I have to do this to earn money

SINGAPORE - Slut , whore, porn star.

These were some of the words that netizens used to malign a 23-year-old mother of two after she posted nude photos of herself on Facebook.

People can be so judgmental.

Mary (not her real name) might have been naive to have posted such provocative pictures and not expect lewd comments and condemnation, but it's all part of her work.

She is a lingerie model, a profession she went into with her eyes open because, she said, she has limited options as an N-level certificate holder.

Modelling is the highest-paying job she can get, said Mary, who previously worked as an auxiliary police officer and an administrative associate, but found that they didn't pay enough.

And posting the pictures, in which she's sometimes naked but without exposing any naughty bits, had the desired effect - they managed to drum up more business for her.

"I actually saw more job offers from photographers after the pictures went out," she said.

She is used to lewd comments from strangers as she frequently posts risqué photos of herself onto her Facebook page.

But her latest batch of pictures was becoming too hot to handle, so she took them down two hours after posting them.

By then, they had 50 shares and more than 500 "likes".

Also by then, they had taken on another life online, making the rounds on the Internet after netizens shared them on the popular HardwareZone forums.

Among other comments, many of which are too crude to mention here, she was called a slut who did not consider her children's future.

Mary told The New Paper on Wednesday evening that she removed the pictures because they had attracted too much attention.

"Usually, I would only get around 100 'likes' for my pictures. But these became too hot and I was concerned."

As she had wanted to generate publicity for her work, she had made no attempt to make the nude photos private.

She removed them only after she felt the situation was getting out of hand.

But Mary, who is in the midst of a divorce, felt her critics have no right to accuse her of being a bad mother until they have walked in her shoes.

"Do they think that I enjoy exposing my body to strangers? They don't understand that I have to do this to earn money. I'm in a bad financial state right now," she said.

Her divorce proceedings have been a drain on her financially and she is also taking law classes to become a paralegal in a bid to upgrade herself.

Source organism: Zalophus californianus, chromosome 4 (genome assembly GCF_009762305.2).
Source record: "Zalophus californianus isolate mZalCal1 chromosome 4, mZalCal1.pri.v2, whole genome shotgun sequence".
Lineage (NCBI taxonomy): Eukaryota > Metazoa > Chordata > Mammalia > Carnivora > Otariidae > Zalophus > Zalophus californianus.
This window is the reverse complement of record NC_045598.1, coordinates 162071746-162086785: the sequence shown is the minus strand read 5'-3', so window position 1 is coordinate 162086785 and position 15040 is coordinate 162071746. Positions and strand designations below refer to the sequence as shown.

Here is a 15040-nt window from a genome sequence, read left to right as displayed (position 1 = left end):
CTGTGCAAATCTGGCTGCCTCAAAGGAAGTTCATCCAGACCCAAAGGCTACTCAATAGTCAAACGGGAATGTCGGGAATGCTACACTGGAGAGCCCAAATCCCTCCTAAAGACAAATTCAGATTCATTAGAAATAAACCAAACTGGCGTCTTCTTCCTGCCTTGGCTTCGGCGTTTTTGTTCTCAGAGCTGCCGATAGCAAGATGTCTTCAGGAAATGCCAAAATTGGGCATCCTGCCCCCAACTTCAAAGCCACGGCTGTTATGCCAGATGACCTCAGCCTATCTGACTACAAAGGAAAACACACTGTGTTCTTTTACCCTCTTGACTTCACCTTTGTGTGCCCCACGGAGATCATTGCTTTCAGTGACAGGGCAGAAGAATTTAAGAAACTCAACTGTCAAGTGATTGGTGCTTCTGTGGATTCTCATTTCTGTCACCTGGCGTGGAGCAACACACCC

The classes are not cheap, she said, declining to reveal which school she is in.

And she doesn't even earn that much from modelling - $2,000 at most in a month, and that doesn't happen often.

She usually charges $100 to $150 per session.

"I know I can't do this (modelling) forever. At some point, I have to stop," she said.

Mary's busy schedule, balancing photo shoots and classes, means that she needs a babysitter to care for her nine-month-old daughter on weekdays. She sees her daughter only on weekends.

'I'm not a bad mother'

"Which mother wouldn't want to spend time with her children? I'm not a bad mother, I want to take care of them. But I have shoots, I have classes, and I have assignments to do."

Her two-year-old son lives with her estranged husband, and they visit her occasionally.

One of her childhood friends, Mr William Ng, 28, said she's a caring mother and a good friend.

"She just needs extra money for childcare. People should learn to grow up and stop calling her names if they don't know her," he said. When they meet, she's a normal person just like anybody else, he said.

"As a mother, she is more mature now. She doesn't do it just because she's vain and wants attention," Mr Ng added.

Mary has two brothers and is the middle child. Her parents are divorced and she lives with her mother.

Her family does not object to her modelling, she said, and she even sends revealing photos of herself to her father and brothers after each photo session.

"They praise my pictures and encourage me," she said.

In fact, it was her older brother who encouraged her to get into modelling.

"He told me to make money while I'm still young. They don't find it wrong at all," she said.

But her relatives often gripe about the pictures to her mother, who defends her daughter's career choice.

"She understands that it is to earn money and there's nothing wrong doing it."

Her mother works as an office assistant and is unable to help look after her granddaughter.

When TNP told women's rights advocacy group Aware about Mary, its executive director, Ms Corinna Lim, said Aware believes that it is Mary's prerogative to choose what she thinks is best for herself and her children.

"It is not for us or anyone else to dictate to an adult woman what she should do to earn a living. No one should condemn her for trying to do her best to support her family," she added in an e-mail.

On her part, Mary does not think her children will react badly when they grow up and find out about her work.

She said: "They will still be my kids when they grow up and they will understand what I had to go through for them. Blood is thicker than water."


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